Jealousy — the emotion and collection of collateral responses that occur when a person is faced with a perceived threat to an important relationship — is a common source of distress within romantic and other close interpersonal relationships (Elphinston, Feeney, Noller, Conner, & Fitzgerald, 2013). In contrast, some people report an experience of compersion – joy in response to a partner experiencing emotional or sexual attraction toward and interactions with another person (Aumer, Bellew, Ito, Hatfield, & Heck, 2014). Jealousy and compersion are collections of responses emitted by individuals in both monogamous and non-monogamous relationships, and both can be understood in terms of their surrounding environmental contingencies. This presentation explores several potential contingencies at play in situations involving jealousy, and in so doing, identifies ways in which contingencies may be altered to produce a reduction in jealous responding. Finally, potential contingencies involved in compersion are presented, and suggestions made as to how it may be fostered within relationships in which compersion is a goal.

Diversity submission 

CANCELED: Toward Gender Euphoria: A Behavior Analytic Conceptualization of Body Image Flexibility

Emily Kennison Sandoz (University of Louisiana at Lafayette), Worner Leland (Upswing Advocates), TOEKNEE MORALES (N/A)

Body image has been studied through many psychological lenses, but for transgender and gender nonconforming (TGNC) individuals, traditional approaches to body image which focus on body dysmorphic disorder (BDD) may not be appropriate or account for the unique verbal behavior which contributes to gender dysphoria (Garcia-Falgueras, 2014). Gender dysphoria can include a discomfort with how one is treated based on cultural perceptions of physical stimuli. Conversely, gender euphoria can include experiences of joy from being treated in ways that align with one's identity, irrespective of assumptions based on physical stimuli. Psychological inflexibility may be a useful construct to examine body image, and Acceptance and Commitment Therapy (ACT) tools may assist in addressing BDD. These may or may not be useful when examining gender dysphoria and gender euphoria. This paper will examine the utility of this model when examining dysmorphia when contrasted with dysphoria, the ways in which language around each may be shaped, and components of ACT tools which may be useful across populations.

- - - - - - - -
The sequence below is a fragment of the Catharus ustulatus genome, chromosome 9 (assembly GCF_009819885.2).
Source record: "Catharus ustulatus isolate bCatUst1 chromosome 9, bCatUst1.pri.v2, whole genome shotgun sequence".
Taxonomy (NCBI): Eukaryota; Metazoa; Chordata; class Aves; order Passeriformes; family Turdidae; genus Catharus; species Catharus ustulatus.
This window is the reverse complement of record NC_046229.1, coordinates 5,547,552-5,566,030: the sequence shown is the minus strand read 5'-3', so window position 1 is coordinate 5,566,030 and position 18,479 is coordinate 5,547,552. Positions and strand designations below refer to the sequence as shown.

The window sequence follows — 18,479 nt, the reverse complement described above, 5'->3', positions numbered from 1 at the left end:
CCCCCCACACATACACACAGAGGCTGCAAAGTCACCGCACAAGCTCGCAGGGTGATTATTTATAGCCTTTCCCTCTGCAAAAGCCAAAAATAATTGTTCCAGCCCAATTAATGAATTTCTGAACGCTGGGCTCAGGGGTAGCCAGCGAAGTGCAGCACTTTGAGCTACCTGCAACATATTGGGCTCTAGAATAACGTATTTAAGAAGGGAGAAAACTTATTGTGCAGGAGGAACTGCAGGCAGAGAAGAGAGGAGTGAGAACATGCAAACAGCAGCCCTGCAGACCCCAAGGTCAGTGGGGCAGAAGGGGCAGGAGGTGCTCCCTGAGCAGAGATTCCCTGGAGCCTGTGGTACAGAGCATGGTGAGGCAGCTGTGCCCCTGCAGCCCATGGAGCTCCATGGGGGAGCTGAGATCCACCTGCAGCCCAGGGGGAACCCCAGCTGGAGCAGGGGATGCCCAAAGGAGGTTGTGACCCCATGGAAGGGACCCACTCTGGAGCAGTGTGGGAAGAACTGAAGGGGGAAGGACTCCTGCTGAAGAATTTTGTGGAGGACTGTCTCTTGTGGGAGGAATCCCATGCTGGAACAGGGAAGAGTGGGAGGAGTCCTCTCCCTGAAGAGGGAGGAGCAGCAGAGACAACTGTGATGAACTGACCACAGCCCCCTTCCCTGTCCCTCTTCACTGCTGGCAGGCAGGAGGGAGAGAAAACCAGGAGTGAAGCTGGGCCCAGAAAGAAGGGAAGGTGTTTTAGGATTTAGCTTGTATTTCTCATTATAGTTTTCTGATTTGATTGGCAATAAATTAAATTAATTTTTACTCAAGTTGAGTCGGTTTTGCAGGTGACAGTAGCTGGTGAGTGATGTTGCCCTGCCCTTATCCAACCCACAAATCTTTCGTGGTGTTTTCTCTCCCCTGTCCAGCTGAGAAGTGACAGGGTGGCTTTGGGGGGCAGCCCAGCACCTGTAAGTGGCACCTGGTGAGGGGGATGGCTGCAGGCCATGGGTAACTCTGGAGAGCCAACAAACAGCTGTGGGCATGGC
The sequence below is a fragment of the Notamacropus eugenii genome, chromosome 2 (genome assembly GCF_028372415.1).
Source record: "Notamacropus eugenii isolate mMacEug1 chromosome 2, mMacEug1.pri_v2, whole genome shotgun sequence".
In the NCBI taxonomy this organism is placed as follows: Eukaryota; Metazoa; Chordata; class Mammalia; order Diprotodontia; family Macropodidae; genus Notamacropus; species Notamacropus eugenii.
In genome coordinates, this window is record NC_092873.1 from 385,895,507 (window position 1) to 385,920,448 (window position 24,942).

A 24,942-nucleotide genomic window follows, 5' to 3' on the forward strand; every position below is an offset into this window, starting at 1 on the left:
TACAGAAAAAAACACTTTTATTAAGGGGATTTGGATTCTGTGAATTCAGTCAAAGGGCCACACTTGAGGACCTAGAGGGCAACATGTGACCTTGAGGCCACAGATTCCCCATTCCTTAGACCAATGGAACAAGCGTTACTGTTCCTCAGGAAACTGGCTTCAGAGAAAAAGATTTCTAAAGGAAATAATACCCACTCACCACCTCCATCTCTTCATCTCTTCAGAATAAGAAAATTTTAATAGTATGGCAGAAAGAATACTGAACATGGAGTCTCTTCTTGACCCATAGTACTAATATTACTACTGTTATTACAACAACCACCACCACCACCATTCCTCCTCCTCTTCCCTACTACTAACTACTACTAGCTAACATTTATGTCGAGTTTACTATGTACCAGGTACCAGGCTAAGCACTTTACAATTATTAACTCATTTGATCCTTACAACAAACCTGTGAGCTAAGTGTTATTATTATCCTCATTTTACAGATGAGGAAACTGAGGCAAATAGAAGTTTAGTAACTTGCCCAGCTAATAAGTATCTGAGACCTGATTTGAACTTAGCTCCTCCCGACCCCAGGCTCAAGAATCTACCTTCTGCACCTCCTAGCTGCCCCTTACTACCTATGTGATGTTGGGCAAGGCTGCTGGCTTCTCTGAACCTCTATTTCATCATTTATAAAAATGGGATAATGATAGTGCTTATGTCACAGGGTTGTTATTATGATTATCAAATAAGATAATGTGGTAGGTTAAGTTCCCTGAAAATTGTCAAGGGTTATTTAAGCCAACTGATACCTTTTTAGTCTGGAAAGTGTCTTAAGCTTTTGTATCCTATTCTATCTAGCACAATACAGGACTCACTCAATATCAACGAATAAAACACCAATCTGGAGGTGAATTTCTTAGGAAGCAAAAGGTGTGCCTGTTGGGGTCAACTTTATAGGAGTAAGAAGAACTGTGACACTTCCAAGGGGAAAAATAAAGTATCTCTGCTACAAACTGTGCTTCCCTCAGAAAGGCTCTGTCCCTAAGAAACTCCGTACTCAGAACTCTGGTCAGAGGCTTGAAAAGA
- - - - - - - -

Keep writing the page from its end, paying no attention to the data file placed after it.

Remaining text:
Diversity submission Beyond Checking: A Behavioral Analysis of Privilege as a Manipulable Context
EMILY KENNISON SANDOZ (University of Louisiana at Lafayette), Karen Kate Kellum (University of Mississippi), Evelyn Rachael Gould (McLean Hospital, Harvard Medical School; FirstSteps for Kids, Inc.)
Abstract: Privilege involves the advantages or benefits accessed by members of dominant groups at the expense of members of nondominant groups. For example, in the U.S., privilege is generally granted to members of groups who are: white, able-bodied, heterosexual, cisgender, male, Christian, middle or owning class, middle-aged, and/or English-speaking. Over the past decade, activists have increasingly called for us to “check our privilege,” or to acknowledge ways that our social status may have given us advantages (often unrequested, unearned, and unnamed advantages) while others of different social status suffered disadvantages. Describing, predicting, and understanding the inequities privilege creates is certainly important. And, as behavior analysts, we challenge ourselves to extend the analysis beyond describing, predicting, and understanding behavior to influencing it. In this way, a behavioral analysis of these inequities necessarily involves considering privilege, not merely in terms of personal characteristics, but in terms of the manipulable contexts those characteristics afford. This paper will review traditional conceptualizations of privilege, provide a behavior analytic conceptualization of privilege, and offer initial suggestions on a behavior analytic approach to studying, and intervening on privilege to decrease inequity.



Back to Top
Modifed by Eddie Soh